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  36.  2
    D. C. Malloy, P. Sevigny, T. Hadjistavropoulos, M. Jeyaraj, E. Fahey McCarthy, M. Murakami, S. Paholpak, Y. Lee & I. Park (2009). Perceptions of the Effectiveness of Ethical Guidelines: An International Study of Physicians. [REVIEW] Medicine, Health Care and Philosophy 12 (4):373-383.
    The intent of ethics is to establish a set of standards that will provide a framework to modify, regulate, and possibly enhance moral behaviour. Eleven focus groups were conducted with physicians from six culturally distinct countries to explore their perception of formalized, written ethical guidelines (i.e., codes of ethics, credos, value and mission statements) that attempt to direct their ethical practice. Six themes emerged from the data: lack of awareness, no impact, marginal impact, other codes or value statements supersede, personal (...)
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  37.  6
    D. Jordan Lowe & Philip M. J. Reckers (2012). An Examination of the Contribution of Dispositional Affect on Ethical Lapses. Journal of Business Ethics 111 (2):179-193.
    The popular press and academic research has focused primarily on the characteristics of corporate leaders. Subordinates have been studied much less frequently than leaders and yet they play a pivotal role in destructive leadership processes. An area holding significant potential to bring clarity to subordinates’ ability to withstand (or succumb) to pressures from superiors is dispositional affect. In our exploratory study, we examine how specific affective states influence subordinates’ unethical behavior. We performed an experiment with 63 mid-level managers having significant (...)
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  38.  1
    D. B. Allison & M. S. Roberts (1994). On Constructing the Disorder of Hysteria. Journal of Medicine and Philosophy 19 (3):239-259.
    The concept of hysteria is traced from Hippocrates, where it was thought to be caused by a wandering uterus, through Galen and up to Freud. Throughout the history of medicine from the early Greeks up to the end of the nineteenth century, the definition and diagnosis of hysteria had a function similar to that found in the persecution of witchcraft: it sought to eradicate the outbursts of nonconforming and emotionally threatening conduct of women. At the beginning of the twentieth (...)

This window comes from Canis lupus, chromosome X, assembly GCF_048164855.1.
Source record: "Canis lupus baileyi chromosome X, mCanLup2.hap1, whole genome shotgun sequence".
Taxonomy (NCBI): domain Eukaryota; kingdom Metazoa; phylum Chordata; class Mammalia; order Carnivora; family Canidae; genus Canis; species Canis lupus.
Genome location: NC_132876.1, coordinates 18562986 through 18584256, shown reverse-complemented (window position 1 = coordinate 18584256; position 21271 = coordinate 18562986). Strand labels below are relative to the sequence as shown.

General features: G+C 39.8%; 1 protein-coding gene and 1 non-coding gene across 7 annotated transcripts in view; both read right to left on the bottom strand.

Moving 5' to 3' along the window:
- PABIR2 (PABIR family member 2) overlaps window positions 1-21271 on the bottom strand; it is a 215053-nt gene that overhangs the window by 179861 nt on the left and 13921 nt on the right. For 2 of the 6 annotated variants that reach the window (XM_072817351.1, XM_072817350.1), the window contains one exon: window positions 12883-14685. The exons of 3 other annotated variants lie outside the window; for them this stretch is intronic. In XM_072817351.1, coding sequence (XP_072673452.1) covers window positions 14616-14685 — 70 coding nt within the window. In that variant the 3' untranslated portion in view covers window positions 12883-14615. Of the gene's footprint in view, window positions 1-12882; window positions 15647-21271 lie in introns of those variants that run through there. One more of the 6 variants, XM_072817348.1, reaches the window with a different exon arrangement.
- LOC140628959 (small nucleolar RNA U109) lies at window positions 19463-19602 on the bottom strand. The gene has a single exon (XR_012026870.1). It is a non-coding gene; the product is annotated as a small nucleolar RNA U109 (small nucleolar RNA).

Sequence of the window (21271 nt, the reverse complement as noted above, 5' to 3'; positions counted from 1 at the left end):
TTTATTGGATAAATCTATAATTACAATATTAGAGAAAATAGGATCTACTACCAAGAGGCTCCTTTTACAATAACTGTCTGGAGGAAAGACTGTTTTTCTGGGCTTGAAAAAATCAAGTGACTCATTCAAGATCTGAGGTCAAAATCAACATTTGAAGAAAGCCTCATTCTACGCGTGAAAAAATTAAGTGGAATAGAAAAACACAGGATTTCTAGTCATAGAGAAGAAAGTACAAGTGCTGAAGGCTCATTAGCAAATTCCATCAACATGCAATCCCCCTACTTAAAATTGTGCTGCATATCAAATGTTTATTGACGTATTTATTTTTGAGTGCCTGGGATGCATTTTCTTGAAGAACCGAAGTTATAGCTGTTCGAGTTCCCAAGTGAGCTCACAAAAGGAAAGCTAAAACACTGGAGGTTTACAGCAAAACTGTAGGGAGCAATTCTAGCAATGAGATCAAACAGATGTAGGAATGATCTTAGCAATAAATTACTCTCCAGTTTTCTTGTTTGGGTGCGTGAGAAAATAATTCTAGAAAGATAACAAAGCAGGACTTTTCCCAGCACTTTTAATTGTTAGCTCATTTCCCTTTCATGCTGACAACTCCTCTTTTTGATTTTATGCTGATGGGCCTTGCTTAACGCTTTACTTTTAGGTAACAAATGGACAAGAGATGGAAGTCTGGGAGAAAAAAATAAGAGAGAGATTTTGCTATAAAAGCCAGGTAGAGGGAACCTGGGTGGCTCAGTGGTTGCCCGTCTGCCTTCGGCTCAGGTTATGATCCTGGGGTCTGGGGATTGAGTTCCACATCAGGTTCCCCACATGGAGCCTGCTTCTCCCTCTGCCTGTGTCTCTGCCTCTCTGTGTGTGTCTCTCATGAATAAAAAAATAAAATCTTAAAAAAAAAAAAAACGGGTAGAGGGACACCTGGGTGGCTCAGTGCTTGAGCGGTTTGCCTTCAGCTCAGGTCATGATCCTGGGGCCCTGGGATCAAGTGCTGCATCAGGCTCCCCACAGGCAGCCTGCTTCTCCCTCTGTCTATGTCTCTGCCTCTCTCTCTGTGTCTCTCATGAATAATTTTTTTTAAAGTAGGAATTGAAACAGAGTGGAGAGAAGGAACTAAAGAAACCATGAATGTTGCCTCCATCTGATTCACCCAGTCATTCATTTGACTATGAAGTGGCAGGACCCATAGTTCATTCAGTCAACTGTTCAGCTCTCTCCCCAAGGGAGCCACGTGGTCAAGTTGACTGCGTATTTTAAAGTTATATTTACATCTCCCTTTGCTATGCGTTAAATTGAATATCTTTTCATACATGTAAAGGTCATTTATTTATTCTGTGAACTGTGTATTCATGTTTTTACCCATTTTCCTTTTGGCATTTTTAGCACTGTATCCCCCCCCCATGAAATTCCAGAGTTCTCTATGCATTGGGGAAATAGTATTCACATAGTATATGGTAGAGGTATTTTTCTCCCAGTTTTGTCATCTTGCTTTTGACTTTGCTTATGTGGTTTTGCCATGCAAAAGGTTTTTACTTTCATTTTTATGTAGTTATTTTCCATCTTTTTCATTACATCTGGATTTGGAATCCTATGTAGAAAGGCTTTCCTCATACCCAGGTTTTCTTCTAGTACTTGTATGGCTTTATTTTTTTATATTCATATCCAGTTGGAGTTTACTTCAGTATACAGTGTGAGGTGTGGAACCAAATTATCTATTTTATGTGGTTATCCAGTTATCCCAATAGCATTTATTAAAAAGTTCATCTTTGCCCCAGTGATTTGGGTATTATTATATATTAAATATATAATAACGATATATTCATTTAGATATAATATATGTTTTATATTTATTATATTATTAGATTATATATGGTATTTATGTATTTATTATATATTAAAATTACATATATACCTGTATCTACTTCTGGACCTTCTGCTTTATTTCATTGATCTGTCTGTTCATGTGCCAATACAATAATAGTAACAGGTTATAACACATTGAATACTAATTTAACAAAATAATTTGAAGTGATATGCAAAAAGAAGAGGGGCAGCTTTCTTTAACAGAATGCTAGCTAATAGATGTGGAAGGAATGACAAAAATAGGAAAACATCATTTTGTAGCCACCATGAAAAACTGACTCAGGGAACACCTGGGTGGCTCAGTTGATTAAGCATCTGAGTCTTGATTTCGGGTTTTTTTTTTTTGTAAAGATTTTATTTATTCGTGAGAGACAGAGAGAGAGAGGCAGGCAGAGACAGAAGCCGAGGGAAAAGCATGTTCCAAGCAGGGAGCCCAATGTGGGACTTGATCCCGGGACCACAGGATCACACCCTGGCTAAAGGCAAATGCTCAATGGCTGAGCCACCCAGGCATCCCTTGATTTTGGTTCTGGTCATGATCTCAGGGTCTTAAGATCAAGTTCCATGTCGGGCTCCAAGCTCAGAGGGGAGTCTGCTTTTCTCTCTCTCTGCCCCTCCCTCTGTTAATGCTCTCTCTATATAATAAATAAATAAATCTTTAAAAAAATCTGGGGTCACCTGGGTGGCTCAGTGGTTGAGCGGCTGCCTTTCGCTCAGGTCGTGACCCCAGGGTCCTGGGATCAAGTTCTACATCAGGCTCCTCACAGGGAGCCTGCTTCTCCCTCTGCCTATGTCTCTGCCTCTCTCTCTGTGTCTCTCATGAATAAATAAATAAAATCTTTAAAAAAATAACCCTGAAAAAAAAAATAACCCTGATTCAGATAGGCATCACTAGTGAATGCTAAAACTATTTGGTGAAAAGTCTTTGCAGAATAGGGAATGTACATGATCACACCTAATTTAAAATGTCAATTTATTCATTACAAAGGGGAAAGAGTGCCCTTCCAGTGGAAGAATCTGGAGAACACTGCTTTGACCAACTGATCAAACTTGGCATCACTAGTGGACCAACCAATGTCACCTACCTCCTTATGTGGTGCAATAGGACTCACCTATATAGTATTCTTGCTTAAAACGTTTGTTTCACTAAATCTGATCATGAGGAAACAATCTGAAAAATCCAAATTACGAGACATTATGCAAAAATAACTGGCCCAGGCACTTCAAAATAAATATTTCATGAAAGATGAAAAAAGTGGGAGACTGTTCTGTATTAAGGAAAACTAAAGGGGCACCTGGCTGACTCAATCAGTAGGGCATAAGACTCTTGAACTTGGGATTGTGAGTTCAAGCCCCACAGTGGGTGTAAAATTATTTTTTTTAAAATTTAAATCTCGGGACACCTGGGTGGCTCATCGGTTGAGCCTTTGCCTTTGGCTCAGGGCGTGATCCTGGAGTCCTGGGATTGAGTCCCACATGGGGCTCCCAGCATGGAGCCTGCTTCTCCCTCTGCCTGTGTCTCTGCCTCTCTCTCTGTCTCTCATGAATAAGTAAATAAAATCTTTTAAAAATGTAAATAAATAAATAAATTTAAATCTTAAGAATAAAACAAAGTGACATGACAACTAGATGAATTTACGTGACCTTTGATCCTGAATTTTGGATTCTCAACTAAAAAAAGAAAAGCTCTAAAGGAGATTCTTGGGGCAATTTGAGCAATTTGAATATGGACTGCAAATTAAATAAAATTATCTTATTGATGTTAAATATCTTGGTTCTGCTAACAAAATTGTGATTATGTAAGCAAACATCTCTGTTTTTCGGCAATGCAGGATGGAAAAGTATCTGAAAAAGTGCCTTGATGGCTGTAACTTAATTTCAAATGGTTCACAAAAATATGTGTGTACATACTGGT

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  39.  8
    H. M. Burdenski & D. H. Dunson (1999). Acquiring Economic Justice for All: An Ongoing Struggle. [REVIEW] Journal of Business Ethics 20 (2):93 - 99.
    Ten years have passed since the National Council of Catholic Bishops presented their pastoral letter Economic Justice for All. For a democratic society to succeed, it must cultivate moral attachments. The following three questions are asked of all Americans regarding social ethics: l) How do my economic choices contribute to a sensitivity to those in need? 2) With what care, human kindness and justice do I conduct myself at work? 3) How do I strike a balance between (...)
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  40.  0
    L. Porcu, D. Poli, V. Torri, E. Rulli, M. C. Di Tullio, M. Cinquini, E. Bajetta, R. Labianca, F. Di Costanzo & D. Nitti (2008). Impact of Recent Legislative Bills Regarding Clinical Research on Italian Ethics Committee Activity. Journal of Medical Ethics 34 (10):747-750.
    Aims and background: The present work assessed the impact of two decrees on ethics committees in Italy, aimed at bringing the national laws on the conduct of clinical trials into line with the rest of the EC, and regulating and facilitating not-for-profit research.Material and methods: Prospectively collected data from an Italian multicentre study were examined with respect to the ethics review process. Administrative and time elements of the review process were audited. Main outcome measures were time between the application (...)
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  41. R. R. Walzer & J. M. Mingay (eds.) (1991). Aristotle Ethica Eudemia. Clarendon Press.
    BLWith new text and full apparatus criticus -/- The Eudemian Ethics was one of two ethical treatises which Aristotle wrote on the subject of ethica or `matters to do with character'. Although the two works cover much the same ground, the Nicomachean Ethics is better known; the poor manuscript tradition of the Eudemian Ethics has made correct translation and interpretation of the text extremely difficult. The subject of the work is the choice of a certain means of conduct, made (...)
     
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  42.  4
    A. Morris, A. CleAry & M. Still (2008). The Role of Autonomic Arousal in Feelings of Familiarity. Consciousness and Cognition 17 (4):1378-1385.